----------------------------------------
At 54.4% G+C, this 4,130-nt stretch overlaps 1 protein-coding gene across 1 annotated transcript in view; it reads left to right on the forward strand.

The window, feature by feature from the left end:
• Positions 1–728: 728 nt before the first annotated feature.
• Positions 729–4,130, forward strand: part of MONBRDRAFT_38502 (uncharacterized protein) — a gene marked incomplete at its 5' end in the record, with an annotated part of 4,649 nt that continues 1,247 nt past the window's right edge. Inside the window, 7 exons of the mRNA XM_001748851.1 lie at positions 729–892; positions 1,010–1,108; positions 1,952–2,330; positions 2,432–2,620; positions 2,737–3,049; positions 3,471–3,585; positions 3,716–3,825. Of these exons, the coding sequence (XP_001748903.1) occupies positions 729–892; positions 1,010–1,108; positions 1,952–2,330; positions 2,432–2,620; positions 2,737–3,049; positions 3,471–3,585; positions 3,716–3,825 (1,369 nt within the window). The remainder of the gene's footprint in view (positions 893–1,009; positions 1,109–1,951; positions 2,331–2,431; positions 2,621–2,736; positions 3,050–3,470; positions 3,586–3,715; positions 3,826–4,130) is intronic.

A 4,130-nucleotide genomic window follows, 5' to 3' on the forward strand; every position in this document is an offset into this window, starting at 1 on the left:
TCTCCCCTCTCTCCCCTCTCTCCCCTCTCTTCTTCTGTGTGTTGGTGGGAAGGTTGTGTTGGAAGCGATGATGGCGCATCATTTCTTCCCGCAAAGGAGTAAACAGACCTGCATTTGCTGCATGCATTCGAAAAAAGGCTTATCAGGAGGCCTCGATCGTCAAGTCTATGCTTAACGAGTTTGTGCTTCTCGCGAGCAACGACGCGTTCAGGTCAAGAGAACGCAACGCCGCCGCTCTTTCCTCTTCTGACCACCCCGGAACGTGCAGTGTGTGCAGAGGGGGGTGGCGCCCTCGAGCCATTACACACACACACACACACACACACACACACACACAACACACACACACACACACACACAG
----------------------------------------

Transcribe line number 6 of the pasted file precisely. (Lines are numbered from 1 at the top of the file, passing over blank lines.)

TCTCCCCTCTCTCCCCTCTCTCCCCTCTCTTCTTCTGTGTGTTGGTGGGAAGGTTGTGTTGGAAGCGATGATGGCGCATCATTTCTTCCCGCAAAGGAGTAAACAGACCTGCATTTGCTGCATGCATTCGAAAAAAGGCTTATCAGGAGGCCTCGATCGTCAAGTCTATGCTTAACGAGTTTGTGCTTCTCGCGAGCAACGACGCGTTCAGGTCAAGAGAACGCAACGCCGCCGCTCTTTCCTCTTCTGACCACCCCGGAACGTGCAGTGTGTGCAGAGGGGGGTGGCGCCCTCGAGCCATTACACACACACACACACACACACACACACACACACAACACACACACACACACACACACAG